HABITAT In August 1990, a large population of E. dukesi was discovered along a branch of the Big Cypress Swamp in southern Pasco County, Florida.

The swamp is part of a forested wetland complex extending from central Pasco County southward into northern Hillsborough County. It supports an abundance of water ash (Fraxinus caroliniana Mill., Oleaceae), southern red maple (Acer rubrum var. trilobum K. Koch., Aceraceae), sweetgum (Liquidambar styraciflua L., Hamamelidaceae), water oak (Quercus nigra L., Fagaceae), cabbage palm (Sabal palmetto (Walt.) Lodd. ex Schultes, Arecaceae), and bald cypress (Taxodium distichum (L.) Rich., Taxodiaceae). Buttonbush (Cephalanthus occidentalis L., Rubiaceae) occurs locally throughout the swamp. Arrowroot (Thalia giniculata L., Marantaceae), dotted smartweed (Pol!/gonum punctatum Elliot, Polygonaceae) and pickerelweed (Pontederia cordata L., Pontederiaceae) grow within many sunlit wet depressions. The swamp is seasonally flooded and becomes dry during the spring and autumn when precipitation levels are low. During the wet season (June-September), water levels may reach 0.5 m or more in the deeper depressions.

It is within these water-filled depressions that Rhynchospora and Carex sedges form impressively large patches, sometimes dozens of square meters in size and consisting of thousands of individual plants. These sedge patches are common throughout the open understory where they grow to approximately 1 m in height and conceal many cypress aerial roots or "knees," making travel through the swamp very treacherous (Figs. 3-4). Euphyes dukesi is found in close association with these sedges.

Based on this initial discovery, other forested wetlands in central Florida were surveyed in 1991 for E. dukesi. Swamps were selected that consisted of hardwoods with interior stands of cypress, suggesting that water levels were sufficient to support an abundance of sedges.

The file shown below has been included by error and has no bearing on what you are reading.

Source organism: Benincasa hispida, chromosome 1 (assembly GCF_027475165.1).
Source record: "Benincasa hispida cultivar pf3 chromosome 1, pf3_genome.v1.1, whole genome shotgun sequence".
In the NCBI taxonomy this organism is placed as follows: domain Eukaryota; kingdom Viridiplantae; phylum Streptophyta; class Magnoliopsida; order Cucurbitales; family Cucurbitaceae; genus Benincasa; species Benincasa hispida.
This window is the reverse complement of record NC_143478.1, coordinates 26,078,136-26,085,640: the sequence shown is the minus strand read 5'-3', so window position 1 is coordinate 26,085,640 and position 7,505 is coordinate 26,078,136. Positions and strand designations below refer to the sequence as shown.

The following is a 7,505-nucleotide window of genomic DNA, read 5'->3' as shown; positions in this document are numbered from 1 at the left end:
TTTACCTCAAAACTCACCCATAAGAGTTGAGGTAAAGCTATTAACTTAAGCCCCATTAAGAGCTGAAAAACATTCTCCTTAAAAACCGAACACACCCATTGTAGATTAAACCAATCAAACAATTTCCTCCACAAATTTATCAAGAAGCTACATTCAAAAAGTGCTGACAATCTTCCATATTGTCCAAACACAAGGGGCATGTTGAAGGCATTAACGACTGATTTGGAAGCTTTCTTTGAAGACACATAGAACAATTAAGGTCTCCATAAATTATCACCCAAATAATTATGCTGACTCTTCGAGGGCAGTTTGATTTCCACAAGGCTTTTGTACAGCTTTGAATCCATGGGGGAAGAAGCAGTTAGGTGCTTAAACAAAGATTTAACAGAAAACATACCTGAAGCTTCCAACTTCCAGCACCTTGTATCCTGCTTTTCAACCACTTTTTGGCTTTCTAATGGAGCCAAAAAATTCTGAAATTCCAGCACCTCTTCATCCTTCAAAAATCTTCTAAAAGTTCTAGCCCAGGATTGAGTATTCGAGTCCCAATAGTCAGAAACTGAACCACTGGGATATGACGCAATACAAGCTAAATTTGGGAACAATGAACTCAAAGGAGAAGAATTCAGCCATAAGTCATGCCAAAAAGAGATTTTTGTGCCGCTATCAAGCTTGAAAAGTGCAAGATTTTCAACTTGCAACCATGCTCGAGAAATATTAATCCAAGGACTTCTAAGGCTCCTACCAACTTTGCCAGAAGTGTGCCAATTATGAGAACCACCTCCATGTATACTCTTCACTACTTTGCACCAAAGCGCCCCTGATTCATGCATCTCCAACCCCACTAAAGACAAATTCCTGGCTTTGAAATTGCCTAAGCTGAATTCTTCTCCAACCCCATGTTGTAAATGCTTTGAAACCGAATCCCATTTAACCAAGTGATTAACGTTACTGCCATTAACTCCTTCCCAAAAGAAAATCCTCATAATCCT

Consequently, six additional populations of E. dukesi were found in Hillsborough, Pasco, Polk, and Sumter counties (Fig. 1).

Invertebrate diversity is high within swamps where E. dukesi occurs.

Spiders are abundant, including Nephila clavipes (L.) (Araneidae), which constructs webs measuring 1 m or more in diameter. Large mosquitoes of the genus Aedes (Culicidae) are particularly troublesome. Dragonflies, such as Epiaeschna heros (Fab.) (Aeshnidae), patrol sunlit clearJOURNAL OF THE LEPIDOPTERISTS' SOCIETY ings. Species of Lepidoptera inhabiting swamps with E. dukesi include Callosamia securifera (Massen) (Saturniidae), Catocala spp. (Noctuidae), Oligoria maculata (W. H. Edwards) (Hesperiidae), Problema byssus (W. H. Edwards) (Hesperiidae), Wallengrenia egeremet, Hermeuptychia sosybius (Fab.) (Satyridae), C. gemma and S. appalachia.

Calpodes ethlius (Stoll) (Hesperiidae) frequents sunlit patches of its host plant (T. giniculata) and Papilio glaucus (L.) (Papilionidae) is a common canopy species in many swamps dominated by hardwoods.

Species of sedge moths (Glyphipterigidae) undoubtedly occur in these swamps as well. A number of vertebrates also occupy these habitats.

The eastern diamondback rattlesnake (Crotalus adamanteus Beauvois, Viperidae) and Florida cottonmouth (Agkistrodon piscivorus conanti Gloyd, Viperidae) are occasionally encountered. Many species of migrating songbirds utilize the swamps as important food sources.